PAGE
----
N2 - Age-related macular degeneration (AMD) is the leading cause of blindness among older adults in the developed world. Although the pathological mechanisms have not been definitively elucidated, evidence suggests a key role for mitochondrial (mt) dysfunction. The current study used our unique collection of human retinal samples graded for the donor's stage of AMD to address fundamental questions about mtDNA damage in the retina. To evaluate the distribution of mtDNA damage in the diseased retina, damage in the retinal pigment epithelium (RPE) and neural retina from individual donors were compared. To directly test a long-held belief that the macula is selectively damaged with AMD, RPE mtDNA damage was measured in the macula and peripheral sections from individual donors. Small segments of the entire mt genome were examined to determine whether specific regions are preferentially damaged. Our results show that mtDNA damage is limited to the RPE, equivalent mtDNA damage is found in the macular and peripheral RPE, and sites of damage are localized to regions of the mt genome that may impact mt function. These results provide a scientific basis for targeting the RPE mitochondria with therapies that protect and enhance mt function as a strategy for combating AMD.

AB - Age-related macular degeneration (AMD) is the leading cause of blindness among older adults in the developed world. Although the pathological mechanisms have not been definitively elucidated, evidence suggests a key role for mitochondrial (mt) dysfunction. The current study used our unique collection of human retinal samples graded for the donor's stage of AMD to address fundamental questions about mtDNA damage in the retina. To evaluate the distribution of mtDNA damage in the diseased retina, damage in the retinal pigment epithelium (RPE) and neural retina from individual donors were compared. To directly test a long-held belief that the macula is selectively damaged with AMD, RPE mtDNA damage was measured in the macula and peripheral sections from individual donors. Small segments of the entire mt genome were examined to determine whether specific regions are preferentially damaged. Our results show that mtDNA damage is limited to the RPE, equivalent mtDNA damage is found in the macular and peripheral RPE, and sites of damage are localized to regions of the mt genome that may impact mt function. These results provide a scientific basis for targeting the RPE mitochondria with therapies that protect and enhance mt function as a strategy for combating AMD.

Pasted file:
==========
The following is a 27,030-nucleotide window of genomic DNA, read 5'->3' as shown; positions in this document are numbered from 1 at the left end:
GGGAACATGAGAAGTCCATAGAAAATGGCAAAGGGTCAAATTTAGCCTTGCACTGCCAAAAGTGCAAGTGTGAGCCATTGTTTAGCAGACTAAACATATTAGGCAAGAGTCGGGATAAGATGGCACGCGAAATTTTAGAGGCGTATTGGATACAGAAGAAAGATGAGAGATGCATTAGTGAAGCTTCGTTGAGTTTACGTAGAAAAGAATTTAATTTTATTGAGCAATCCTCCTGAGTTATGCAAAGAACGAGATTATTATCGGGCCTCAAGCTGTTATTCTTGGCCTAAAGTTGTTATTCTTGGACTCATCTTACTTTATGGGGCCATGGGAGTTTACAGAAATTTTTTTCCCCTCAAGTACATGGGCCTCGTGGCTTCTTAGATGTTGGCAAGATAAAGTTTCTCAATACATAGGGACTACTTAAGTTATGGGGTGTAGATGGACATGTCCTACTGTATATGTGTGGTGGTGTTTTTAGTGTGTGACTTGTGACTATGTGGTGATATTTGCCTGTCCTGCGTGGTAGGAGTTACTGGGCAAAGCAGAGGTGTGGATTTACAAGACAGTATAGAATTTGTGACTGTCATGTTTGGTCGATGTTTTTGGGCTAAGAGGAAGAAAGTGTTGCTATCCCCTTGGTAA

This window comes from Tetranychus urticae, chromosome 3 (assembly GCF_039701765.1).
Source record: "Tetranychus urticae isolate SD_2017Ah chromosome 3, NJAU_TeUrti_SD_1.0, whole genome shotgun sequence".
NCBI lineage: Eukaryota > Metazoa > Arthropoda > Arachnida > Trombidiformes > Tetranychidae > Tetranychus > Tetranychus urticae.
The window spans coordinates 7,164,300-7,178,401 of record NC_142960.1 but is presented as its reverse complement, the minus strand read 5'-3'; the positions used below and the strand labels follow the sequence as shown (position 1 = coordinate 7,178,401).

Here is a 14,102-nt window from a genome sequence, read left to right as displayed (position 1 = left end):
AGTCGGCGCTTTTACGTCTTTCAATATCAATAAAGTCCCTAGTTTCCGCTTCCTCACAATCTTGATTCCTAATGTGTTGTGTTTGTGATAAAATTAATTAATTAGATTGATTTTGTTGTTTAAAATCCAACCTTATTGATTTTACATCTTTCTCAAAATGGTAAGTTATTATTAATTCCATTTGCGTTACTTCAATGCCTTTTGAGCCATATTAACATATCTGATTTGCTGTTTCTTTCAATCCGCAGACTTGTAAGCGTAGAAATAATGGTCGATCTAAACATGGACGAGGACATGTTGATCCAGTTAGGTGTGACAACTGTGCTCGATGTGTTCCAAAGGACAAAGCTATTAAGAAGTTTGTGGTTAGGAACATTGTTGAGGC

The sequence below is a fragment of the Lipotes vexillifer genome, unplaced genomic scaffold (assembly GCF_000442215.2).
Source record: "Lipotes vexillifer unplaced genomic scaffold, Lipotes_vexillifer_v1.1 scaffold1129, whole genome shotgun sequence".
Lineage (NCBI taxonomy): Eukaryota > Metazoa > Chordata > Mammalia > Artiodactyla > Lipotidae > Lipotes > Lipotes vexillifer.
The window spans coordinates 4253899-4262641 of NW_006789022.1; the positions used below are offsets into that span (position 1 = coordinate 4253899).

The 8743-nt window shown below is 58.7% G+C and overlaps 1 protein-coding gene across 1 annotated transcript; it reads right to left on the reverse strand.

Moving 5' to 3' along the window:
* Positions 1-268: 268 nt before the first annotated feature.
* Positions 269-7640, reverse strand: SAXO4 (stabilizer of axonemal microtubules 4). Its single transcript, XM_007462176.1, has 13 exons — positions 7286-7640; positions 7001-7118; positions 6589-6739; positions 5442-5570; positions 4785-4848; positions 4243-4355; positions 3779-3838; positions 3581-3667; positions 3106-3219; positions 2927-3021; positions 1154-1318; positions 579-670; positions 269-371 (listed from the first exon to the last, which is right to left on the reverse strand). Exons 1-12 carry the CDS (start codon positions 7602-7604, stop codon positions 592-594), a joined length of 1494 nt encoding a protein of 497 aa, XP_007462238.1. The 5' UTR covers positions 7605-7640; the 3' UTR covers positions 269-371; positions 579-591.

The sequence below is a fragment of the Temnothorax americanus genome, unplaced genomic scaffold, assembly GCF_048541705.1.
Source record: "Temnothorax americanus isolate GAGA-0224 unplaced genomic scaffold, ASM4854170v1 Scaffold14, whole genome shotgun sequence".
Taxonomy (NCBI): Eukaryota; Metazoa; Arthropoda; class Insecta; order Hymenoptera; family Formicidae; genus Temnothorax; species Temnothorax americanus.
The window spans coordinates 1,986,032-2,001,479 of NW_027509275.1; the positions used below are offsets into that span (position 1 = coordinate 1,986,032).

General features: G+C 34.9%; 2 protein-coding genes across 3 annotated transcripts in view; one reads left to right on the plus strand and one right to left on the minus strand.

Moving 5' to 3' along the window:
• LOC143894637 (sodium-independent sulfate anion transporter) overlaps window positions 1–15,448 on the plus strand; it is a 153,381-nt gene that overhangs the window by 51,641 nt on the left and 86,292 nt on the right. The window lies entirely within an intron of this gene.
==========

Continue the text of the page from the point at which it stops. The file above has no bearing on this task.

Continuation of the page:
KW - Age-related macular degeneration

KW - Mitochondria

KW - Mitochondrial DNA

KW - Oxidative damage

KW - Retina

KW - Retinal pigment epithelium

UR - http://www.scopus.com/inward/record.url?scp=84929353725&partnerID=8YFLogxK

UR - http://www.scopus.com/inward/citedby.url?scp=84929353725&partnerID=8YFLogxK

U2 - 10.1523/JNEUROSCI.0190-15.2015

DO - 10.1523/JNEUROSCI.0190-15.2015

M3 - Article

C2 - 25948278

AN - SCOPUS:84929353725

VL - 35

SP - 7304

EP - 7311

JO - Journal of Neuroscience

JF - Journal of Neuroscience

SN - 0270-6474

IS - 18

ER -